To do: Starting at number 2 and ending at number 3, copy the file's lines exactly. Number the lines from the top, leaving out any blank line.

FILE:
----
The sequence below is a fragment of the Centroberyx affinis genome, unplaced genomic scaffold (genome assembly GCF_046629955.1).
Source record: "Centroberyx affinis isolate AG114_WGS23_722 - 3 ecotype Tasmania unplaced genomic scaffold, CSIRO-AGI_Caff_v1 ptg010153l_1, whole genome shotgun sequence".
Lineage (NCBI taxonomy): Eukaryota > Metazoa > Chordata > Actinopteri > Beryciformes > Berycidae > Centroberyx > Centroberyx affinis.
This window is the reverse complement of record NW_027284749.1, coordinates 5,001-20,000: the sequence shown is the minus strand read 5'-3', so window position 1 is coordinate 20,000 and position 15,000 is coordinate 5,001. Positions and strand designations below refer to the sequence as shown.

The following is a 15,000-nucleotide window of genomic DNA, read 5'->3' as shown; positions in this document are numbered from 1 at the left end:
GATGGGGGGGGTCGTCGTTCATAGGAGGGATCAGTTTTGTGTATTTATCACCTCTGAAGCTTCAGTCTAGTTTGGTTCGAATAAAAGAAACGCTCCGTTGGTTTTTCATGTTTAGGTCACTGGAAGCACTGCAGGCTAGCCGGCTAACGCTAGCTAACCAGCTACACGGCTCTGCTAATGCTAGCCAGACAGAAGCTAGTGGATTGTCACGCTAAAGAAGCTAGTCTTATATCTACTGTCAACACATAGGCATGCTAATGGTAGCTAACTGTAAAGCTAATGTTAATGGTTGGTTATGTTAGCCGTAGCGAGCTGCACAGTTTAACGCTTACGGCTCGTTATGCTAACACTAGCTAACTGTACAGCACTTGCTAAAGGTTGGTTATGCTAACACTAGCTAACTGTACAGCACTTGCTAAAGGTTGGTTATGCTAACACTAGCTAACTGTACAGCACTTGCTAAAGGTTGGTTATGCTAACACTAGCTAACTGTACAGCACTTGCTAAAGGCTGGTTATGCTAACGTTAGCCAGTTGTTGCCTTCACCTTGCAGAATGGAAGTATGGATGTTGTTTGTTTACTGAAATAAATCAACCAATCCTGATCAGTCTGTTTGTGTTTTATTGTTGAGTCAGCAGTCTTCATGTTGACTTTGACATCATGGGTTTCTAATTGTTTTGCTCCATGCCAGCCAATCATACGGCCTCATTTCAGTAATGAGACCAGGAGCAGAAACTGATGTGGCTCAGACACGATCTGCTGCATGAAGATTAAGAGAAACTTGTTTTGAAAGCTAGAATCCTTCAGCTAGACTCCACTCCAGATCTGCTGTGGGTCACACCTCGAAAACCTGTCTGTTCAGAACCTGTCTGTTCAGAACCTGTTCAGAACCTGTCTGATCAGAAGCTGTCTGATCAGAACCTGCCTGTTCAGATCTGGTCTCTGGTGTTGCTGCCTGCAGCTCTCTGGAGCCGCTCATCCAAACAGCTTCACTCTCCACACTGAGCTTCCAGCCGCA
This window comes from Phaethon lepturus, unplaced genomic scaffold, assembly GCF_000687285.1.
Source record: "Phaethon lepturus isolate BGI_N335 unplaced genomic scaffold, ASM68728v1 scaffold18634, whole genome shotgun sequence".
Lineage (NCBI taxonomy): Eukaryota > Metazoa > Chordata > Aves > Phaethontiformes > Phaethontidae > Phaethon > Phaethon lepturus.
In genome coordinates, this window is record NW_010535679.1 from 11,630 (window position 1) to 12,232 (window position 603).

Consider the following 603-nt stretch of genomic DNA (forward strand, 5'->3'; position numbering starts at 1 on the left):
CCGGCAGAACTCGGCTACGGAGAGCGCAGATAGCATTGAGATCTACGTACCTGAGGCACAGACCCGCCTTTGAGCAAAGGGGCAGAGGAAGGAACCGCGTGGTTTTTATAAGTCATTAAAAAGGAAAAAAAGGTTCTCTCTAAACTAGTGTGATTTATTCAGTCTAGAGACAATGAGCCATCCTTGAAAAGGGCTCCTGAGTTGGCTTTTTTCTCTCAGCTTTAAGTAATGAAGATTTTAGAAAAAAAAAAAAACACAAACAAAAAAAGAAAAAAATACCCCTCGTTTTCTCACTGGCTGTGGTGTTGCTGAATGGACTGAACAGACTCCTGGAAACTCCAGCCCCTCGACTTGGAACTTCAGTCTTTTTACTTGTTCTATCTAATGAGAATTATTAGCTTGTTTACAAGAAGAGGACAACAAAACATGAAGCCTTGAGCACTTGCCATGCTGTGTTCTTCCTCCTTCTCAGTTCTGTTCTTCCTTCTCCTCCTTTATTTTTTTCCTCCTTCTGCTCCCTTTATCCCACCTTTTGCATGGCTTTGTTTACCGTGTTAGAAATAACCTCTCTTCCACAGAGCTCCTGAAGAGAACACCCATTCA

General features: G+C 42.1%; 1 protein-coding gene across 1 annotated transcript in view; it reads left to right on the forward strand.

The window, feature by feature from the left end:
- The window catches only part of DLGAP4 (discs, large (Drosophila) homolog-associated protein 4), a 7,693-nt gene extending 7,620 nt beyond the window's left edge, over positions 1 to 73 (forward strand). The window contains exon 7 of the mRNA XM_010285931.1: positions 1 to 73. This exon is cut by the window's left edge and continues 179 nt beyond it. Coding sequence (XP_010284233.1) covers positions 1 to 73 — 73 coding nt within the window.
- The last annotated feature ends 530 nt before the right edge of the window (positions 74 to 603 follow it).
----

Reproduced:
Source record: "Centroberyx affinis isolate AG114_WGS23_722 - 3 ecotype Tasmania unplaced genomic scaffold, CSIRO-AGI_Caff_v1 ptg010153l_1, whole genome shotgun sequence".
Lineage (NCBI taxonomy): Eukaryota > Metazoa > Chordata > Actinopteri > Beryciformes > Berycidae > Centroberyx > Centroberyx affinis.